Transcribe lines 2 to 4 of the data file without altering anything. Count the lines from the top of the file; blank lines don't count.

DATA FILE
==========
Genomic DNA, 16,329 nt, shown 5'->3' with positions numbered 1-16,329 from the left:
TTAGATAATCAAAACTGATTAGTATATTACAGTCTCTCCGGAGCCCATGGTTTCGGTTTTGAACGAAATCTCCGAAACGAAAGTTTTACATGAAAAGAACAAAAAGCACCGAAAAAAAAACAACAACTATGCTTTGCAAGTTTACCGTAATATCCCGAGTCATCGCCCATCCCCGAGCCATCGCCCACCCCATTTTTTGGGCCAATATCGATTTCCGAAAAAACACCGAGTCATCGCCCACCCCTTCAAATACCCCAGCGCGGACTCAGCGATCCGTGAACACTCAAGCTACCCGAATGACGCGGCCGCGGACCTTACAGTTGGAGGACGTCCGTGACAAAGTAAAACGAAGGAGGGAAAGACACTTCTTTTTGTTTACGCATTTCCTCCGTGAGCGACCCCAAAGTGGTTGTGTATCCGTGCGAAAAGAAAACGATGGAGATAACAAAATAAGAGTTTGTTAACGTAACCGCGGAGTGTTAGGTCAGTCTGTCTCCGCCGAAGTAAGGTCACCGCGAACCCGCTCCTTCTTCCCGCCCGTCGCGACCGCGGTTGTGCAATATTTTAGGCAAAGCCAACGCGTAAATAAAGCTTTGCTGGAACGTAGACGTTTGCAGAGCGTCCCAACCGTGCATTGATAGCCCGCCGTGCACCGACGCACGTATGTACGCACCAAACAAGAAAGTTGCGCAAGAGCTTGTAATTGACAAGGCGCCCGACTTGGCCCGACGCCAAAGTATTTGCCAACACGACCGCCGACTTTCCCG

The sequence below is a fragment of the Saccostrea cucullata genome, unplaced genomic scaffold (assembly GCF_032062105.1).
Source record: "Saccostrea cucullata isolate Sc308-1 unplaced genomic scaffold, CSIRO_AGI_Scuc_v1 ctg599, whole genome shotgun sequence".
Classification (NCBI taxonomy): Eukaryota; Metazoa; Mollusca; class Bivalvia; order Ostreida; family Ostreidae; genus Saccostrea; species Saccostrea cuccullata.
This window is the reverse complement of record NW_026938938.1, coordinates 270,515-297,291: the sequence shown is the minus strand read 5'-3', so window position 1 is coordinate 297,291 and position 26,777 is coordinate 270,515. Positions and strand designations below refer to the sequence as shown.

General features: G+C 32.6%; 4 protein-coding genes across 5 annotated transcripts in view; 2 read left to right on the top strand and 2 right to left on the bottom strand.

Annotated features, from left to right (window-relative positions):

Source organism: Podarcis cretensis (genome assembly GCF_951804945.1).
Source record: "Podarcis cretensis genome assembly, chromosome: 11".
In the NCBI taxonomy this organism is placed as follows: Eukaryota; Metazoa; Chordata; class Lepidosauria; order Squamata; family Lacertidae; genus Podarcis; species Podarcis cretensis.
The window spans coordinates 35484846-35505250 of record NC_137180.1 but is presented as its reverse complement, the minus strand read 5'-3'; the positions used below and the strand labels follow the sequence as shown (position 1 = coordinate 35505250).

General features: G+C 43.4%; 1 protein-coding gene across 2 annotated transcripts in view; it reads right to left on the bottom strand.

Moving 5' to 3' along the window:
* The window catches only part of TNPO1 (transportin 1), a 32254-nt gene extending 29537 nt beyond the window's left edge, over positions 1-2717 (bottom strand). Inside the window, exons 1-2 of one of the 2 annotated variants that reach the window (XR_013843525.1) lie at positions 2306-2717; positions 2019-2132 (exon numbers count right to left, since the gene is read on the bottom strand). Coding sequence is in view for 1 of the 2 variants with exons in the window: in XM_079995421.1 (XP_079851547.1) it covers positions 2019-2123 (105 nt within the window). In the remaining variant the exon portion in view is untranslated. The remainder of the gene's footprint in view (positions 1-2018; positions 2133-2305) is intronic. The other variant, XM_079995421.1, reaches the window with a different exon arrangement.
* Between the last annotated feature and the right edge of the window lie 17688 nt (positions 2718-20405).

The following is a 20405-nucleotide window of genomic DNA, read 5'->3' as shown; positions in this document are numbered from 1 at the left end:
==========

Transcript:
TTAGATAATCAAAACTGATTAGTATATTACAGTCTCTCCGGAGCCCATGGTTTCGGTTTTGAACGAAATCTCCGAAACGAAAGTTTTACATGAAAAGAACAAAAAGCACCGAAAAAAAAACAACAACTATGCTTTGCAAGTTTACCGTAATATCCCGAGTCATCGCCCATCCCCGAGCCATCGCCCACCCCATTTTTTGGGCCAATATCGATTTCCGAAAAAACACCGAGTCATCGCCCACCCCTTCAAATACCCCAGCGCGGACTCAGCGATCCGTGAACACTCAAGCTACCCGAATGACGCGGCCGCGGACCTTACAGTTGGAGGACGTCCGTGACAAAGTAAAACGAAGGAGGGAAAGACACTTCTTTTTGTTTACGCATTTCCTCCGTGAGCGACCCCAAAGTGGTTGTGTATCCGTGCGAAAAGAAAACGATGGAGATAACAAAATAAGAGTTTGTTAACGTAACCGCGGAGTGTTAGGTCAGTCTGTCTCCGCCGAAGTAAGGTCACCGCGAACCCGCTCCTTCTTCCCGCCCGTCGCGACCGCGGTTGTGCAATATTTTAGGCAAAGCCAACGCGTAAATAAAGCTTTGCTGGAACGTAGACGTTTGCAGAGCGTCCCAACCGTGCATTGATAGCCCGCCGTGCACCGACGCACGTATGTACGCACCAAACAAGAAAGTTGCGCAAGAGCTTGTAATTGACAAGGCGCCCGACTTGGCCCGACGCCAAAGTATTTGCCAACACGACCGCCGACTTTCCCG

The sequence below is a fragment of the Saccostrea cucullata genome, unplaced genomic scaffold (assembly GCF_032062105.1).
Source record: "Saccostrea cucullata isolate Sc308-1 unplaced genomic scaffold, CSIRO_AGI_Scuc_v1 ctg599, whole genome shotgun sequence".